By Guest Contributor Andreana Clay, cross-posted from QueerBlackFeminist
Like others, I can’t really believe that I’m writing about the death of Whitney Houston. I learned about her death in passing, as I was preparing for a party. And I hadn’t thought about Houston in years, not since seeing her run and literally jump into Bobby Brown’s arms on one of his releases from jail years ago. It wasn’t until I sat down hours later, read some of the news stories and tributes, and started watching videos that a wave of memories and emotions came over me.
The first video I watched and then repeated over and over (until Joan finally said “stop watching Whitney Houston and come to bed”:) was “You Give Good Love” from her debut album, Whitney Houston, released in 1985. Watching it immediately took me back to junior high, 8th grade, when I effectively made the switch from tomboy to girly girl. The year that my mother said I could wear make up (no eyeliner) and let me start going to Boys and Girls Club dances with my best friend Angie, my cousin. Angie kind of looked like Whitney Houston, and both were part of my coming of age as a teenager (along with Sheila E., Lisa Lisa, and Prince). As I watched “You Give Good Love” over and over, I was reminded of that time, my relationship with my cousin, Black women, and loss.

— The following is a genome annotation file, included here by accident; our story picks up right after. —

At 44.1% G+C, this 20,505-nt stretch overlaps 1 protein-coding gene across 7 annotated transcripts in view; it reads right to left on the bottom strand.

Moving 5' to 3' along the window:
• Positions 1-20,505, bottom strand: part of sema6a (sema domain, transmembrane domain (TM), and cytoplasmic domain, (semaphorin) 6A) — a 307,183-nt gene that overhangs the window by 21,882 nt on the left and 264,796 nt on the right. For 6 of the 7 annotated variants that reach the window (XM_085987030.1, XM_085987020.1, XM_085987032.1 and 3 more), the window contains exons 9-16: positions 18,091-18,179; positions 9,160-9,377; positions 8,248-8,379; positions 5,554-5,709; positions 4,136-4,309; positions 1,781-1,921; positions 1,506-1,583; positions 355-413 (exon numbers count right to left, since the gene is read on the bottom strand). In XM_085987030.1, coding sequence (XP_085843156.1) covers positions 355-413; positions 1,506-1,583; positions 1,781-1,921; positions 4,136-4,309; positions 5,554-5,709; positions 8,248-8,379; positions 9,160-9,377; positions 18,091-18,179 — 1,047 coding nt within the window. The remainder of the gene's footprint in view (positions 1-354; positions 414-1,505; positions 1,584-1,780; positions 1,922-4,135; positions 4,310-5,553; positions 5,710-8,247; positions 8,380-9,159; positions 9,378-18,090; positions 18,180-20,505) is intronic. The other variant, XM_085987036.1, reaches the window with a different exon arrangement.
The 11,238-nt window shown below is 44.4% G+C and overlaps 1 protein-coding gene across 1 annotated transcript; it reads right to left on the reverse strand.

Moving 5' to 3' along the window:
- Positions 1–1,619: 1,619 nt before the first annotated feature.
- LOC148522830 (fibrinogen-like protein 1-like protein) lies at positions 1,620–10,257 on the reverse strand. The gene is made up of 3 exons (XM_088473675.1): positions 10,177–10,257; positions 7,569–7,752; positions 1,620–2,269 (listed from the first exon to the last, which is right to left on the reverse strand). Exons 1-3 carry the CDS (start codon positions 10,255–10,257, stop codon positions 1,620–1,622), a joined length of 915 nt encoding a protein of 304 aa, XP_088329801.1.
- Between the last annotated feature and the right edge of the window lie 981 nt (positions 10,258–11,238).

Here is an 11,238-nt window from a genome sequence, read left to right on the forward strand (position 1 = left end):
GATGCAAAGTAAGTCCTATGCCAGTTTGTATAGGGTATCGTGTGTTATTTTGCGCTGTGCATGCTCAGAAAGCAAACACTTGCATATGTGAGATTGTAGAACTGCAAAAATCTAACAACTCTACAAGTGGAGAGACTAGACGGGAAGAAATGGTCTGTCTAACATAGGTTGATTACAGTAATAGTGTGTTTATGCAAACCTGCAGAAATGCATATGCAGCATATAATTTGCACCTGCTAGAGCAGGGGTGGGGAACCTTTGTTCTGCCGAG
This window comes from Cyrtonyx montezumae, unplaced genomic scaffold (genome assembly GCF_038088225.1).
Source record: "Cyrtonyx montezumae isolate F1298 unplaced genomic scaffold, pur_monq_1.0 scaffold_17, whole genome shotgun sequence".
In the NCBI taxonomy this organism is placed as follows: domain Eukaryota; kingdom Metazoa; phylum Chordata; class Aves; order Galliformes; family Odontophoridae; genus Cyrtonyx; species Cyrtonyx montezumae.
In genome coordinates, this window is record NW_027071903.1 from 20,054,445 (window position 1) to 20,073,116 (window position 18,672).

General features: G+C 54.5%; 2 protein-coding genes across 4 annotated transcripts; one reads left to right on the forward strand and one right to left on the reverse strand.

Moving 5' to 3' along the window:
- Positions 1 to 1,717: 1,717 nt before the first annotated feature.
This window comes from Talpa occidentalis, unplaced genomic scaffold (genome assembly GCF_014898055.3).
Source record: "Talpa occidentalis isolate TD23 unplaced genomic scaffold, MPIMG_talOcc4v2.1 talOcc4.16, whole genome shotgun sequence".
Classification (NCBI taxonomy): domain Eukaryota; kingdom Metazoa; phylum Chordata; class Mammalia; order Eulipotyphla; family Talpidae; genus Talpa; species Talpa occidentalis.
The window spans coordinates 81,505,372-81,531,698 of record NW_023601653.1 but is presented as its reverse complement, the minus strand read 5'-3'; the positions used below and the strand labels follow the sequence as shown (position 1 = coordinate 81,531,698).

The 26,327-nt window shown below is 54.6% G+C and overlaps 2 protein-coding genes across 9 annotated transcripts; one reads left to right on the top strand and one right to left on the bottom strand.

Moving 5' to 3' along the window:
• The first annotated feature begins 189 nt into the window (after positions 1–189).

Read the Post ‘It’s Not Right’… On Whitney Houston, Black Women, And Loss